The Minor in Earth Sciences program is conisits of 20 units, including GEOL 110 (Physical Geology), GEOL/METR/OCN 405 (Planetary Climate Change), and 12 units of geosciences electives. (See program requirements below for restrictions.) Students may complete one of the recommended focus areas listed below or create a coherent alternative designed to complement their major program (such as anthropology, art, biology, chemistry, civil engineering, environmental studies, geography, or physics). All students must meet with a departmental advisor to plan a course sequence and subsequently meet with an advisor each semester.

 

Courses are 3 units unless otherwise indicated. On-line course descriptions are available.

 

Geosciences Requirements (8 units)

Course Title
GEOL 110 Physical Geology (4)
GEOL 405/
METR 405/
OCN 405 
Planetary Climate Change/ (4)

 

Geosciences Electives (12 units)

  1. Complete 12 units of selected geology, meteorology, and/or oceanography courses in consultation with a Department of Earth & Climate Sciences faculty advisor.
  2. At least 6 of the 12 units must be upper division, and no more than 3 of the 6 upper division units may be courses designed primarily for General Education.
  3. At least 3 of the 12 units must be for courses numbered 400 or higher.

 

Total units required for the minor: 20

 

Recommended Focus Areas: Geology Focus

Course Title
GEOL 110 Physical Geology (4)
GEOL 115 Earth and Life Through Time (4)
GEOL 120 Introduction to Geologic Techniques (2)
GEOL 405/
METR 405/
OCN 405 
Planetary Climate Change/ (4)

 

Electives (6 units)

Must choose at least 3 units at the 400 level or higher. No more than 3 units may be from courses designed primarily for General Education.

Total units Geology Focus: 20

 

Environmental Geology Focus

Course Title
GEOL 110 Physical Geology (4)
GEOL 270 Environmental Geology (4)
GEOL 405/
METR 405/
OCN 405
Planetary Climate Change/ (4)
GEOL 450 Geomorphology (4)
GEOL 475 Hydrogeology (4)

Total units Environmental Geology Focus: 20

 

Ocean Science Focus

Course Title
GEOL 110 Physical Geology (4)
OCN 104 Our Dynamic Ocean (4)
GEOL 405/
METR 405/
OCN 405
Planetary Climate Change/ (4)
OCN 410 Coastal Processes
GEOL 458 GW Earth’s Climate History - GWAR
Electives: Upper division geosciences coursework (2)

Total units Ocean Science Focus: 20

 

Weather and Climate Focus

Course Title
GEOL 110 Physical Geology (4)
OCN 200 Physical Processes in the Ocean
METR 201 Physical Processes in the Atmosphere
METR 356 California Weather Events
GEOL 405/
METR 405/
OCN 405 
Planetary Climate Change/ (4)
GEOL 454 Quaternary Climate and Soils

Total units Weather and Climate Focus: 20

 

Certificate in Weather Study

General Information

The certificate program in weather study is offered for those interested in learning about meteorology and companion disciplines in some depth, but not at the major level. Students completing the certificate will be able to read and interpret basic weather maps and make basic weather forecasts for themselves, and they will be conversant on many weather and climate related topics of ongoing interest and importance, such as global climate change.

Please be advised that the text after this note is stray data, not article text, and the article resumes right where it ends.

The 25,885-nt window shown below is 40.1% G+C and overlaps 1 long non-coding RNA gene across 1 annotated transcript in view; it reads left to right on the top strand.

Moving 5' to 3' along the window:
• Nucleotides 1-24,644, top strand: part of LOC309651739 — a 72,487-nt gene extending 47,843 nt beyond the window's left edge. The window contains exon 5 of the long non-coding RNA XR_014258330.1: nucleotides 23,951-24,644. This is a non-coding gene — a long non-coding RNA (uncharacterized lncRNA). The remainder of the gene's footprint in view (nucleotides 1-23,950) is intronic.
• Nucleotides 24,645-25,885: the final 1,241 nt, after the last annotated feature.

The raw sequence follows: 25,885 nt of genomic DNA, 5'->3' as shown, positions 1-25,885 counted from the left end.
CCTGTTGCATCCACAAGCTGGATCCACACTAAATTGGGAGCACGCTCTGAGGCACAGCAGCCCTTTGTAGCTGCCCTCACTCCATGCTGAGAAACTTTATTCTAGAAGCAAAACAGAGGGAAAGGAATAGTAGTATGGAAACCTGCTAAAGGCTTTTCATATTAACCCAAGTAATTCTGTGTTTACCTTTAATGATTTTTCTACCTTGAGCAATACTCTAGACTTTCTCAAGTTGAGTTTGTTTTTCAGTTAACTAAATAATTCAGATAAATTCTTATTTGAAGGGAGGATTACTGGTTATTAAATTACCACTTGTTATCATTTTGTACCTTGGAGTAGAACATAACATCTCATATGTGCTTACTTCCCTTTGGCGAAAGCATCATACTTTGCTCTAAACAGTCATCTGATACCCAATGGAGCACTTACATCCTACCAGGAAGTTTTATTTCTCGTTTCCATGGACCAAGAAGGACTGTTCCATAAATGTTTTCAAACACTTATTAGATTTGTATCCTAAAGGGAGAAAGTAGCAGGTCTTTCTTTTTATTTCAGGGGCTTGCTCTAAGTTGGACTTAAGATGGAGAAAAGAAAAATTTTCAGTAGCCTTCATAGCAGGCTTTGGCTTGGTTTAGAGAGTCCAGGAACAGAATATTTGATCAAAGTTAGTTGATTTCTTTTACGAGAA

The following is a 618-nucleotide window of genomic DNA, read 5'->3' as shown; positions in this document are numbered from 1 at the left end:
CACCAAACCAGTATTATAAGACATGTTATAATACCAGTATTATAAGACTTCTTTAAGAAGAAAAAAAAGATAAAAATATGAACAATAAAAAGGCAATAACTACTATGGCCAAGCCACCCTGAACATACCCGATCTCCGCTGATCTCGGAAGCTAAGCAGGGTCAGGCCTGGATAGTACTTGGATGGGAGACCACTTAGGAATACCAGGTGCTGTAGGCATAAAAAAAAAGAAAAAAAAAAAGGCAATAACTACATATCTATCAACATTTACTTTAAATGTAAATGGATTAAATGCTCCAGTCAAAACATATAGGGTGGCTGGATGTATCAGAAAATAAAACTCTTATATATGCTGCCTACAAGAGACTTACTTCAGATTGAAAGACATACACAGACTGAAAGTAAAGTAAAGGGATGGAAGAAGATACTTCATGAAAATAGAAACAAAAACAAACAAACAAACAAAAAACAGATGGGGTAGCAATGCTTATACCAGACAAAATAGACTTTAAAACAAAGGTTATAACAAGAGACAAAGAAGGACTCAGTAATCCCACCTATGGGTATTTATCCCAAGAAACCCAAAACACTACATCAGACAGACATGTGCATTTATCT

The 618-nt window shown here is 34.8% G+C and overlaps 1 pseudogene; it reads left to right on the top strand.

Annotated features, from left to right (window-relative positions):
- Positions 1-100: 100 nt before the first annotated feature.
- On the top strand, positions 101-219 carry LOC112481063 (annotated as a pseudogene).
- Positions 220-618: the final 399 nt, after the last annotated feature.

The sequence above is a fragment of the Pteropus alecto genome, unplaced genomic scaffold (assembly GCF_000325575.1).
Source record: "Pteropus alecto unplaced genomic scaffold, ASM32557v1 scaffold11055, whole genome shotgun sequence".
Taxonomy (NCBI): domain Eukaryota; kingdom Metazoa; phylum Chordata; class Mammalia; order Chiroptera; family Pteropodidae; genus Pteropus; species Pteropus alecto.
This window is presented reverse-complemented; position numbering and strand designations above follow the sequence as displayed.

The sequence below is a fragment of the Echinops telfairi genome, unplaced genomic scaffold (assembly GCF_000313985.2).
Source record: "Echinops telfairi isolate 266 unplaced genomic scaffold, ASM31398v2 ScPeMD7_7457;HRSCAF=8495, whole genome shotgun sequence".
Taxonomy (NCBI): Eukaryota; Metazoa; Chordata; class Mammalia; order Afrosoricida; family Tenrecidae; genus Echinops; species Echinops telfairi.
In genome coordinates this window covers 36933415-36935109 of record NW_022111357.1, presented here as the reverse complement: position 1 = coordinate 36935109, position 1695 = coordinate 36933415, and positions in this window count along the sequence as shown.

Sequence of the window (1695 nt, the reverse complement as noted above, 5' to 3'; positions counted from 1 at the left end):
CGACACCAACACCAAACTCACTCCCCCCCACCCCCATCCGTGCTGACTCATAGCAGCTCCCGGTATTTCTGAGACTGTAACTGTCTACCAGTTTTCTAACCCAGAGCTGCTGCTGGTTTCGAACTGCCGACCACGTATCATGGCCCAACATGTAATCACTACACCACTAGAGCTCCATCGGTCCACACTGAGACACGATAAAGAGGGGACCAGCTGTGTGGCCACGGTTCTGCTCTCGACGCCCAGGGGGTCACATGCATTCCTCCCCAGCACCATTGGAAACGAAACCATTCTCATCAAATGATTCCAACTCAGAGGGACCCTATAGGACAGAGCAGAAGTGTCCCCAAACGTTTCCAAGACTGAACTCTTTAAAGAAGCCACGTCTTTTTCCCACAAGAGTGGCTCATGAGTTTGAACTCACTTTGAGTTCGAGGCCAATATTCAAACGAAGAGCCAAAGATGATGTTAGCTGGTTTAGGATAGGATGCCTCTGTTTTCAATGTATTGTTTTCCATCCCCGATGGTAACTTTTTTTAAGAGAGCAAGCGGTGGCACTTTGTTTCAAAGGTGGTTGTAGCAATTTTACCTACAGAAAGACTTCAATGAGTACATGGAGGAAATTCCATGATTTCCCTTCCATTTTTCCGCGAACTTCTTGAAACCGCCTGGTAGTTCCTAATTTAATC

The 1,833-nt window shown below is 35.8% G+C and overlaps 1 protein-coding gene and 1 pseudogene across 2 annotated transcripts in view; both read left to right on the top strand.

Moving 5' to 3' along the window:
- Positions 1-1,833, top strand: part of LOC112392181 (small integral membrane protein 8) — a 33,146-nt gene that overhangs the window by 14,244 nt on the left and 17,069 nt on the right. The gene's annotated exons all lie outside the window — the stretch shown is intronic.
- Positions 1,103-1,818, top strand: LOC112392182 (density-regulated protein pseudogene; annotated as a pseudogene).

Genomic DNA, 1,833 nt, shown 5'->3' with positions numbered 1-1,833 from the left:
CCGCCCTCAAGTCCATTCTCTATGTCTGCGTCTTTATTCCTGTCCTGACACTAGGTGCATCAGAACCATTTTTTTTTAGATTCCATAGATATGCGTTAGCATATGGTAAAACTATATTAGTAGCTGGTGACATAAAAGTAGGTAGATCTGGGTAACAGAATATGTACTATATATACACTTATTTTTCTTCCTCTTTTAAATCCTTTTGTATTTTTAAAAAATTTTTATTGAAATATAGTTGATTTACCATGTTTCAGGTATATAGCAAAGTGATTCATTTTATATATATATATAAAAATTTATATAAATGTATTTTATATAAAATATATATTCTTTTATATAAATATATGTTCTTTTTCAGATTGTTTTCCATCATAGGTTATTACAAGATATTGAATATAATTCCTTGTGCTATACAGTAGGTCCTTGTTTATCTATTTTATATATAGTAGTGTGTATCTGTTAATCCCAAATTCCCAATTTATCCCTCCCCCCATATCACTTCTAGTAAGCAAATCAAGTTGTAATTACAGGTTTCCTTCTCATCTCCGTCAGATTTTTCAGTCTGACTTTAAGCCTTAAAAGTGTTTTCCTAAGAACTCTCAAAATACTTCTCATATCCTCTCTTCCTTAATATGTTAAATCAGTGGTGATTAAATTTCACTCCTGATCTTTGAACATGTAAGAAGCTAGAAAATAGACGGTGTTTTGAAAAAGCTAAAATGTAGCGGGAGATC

For advice about completing the certificate, consult with the certificate advisor, Dr. John Monteverdi. For information about applying to receive the certificate once the program requirements are met, see http://tornado.sfsu.edu/Programs/MetrProgram.htm#Anchor-Certificate-49575.

 

Meteorology Core Requirement

Course Title
OCN 200 Physical Processes in the Ocean
METR 201 Physical Processes in the Atmosphere
METR 301 Weather Chart Analysis and Discussion
GEOL 405/
METR 405/
OCN 405 
Planetary Climate Change (4)
METR 698 Public Weather Forecasting

Total Meteorology Core Requirement: 14

Electives

On advisement, select at least 10 units from among those listed below. The two courses marked with an asterisk (*) count toward the requirements for the General Education Segment III cluster, "Our Violent Planet".

Course Title
GEOL 302* Our Violent Earth
METR 302* Our Violent Atmosphere and Ocean
METR 356 California Weather Events

Any meteorology (METR) course numbered 410 or higher [for example, METR 460 (2), "Use of Computers in Meteorology and Oceanography", or METR 590 (2), "Consulting Meteorology and Oceanography"].

Total electives: 10

Total for Certificate: 24

 

Master of Science in Geosciences

The Master of Science in Geosciences is an advanced, postgraduate degree that prepares students for careers in private industry, government agencies, non-governmental organizations (NGOs), teaching in high schools or community colleges, or for continuing postgraduate studies leading to a doctoral degree at another university. Although there are no formal concentrations within the program, students choose an area of research from within the geoscience disciplines and then select a faculty advisor and a course of study.

 

The Earth & Climate Sciences Department includes faculty with expertise in geology, meteorology, and oceanography—fields that are critical to understanding fundamental earth processes and many environmental problems, such as air and water contamination, coastal erosion, and climate change. In addition to standard courses in the three subdisciplines, recent advanced-level courses have included Tectonic Geomorphology, Global Tectonics, Rock Mechanics in Geomorphology, Paleoceanography, Vadose Hydrogeology, Electron Microscopy, and Analysis and Prediction of Severe Storms.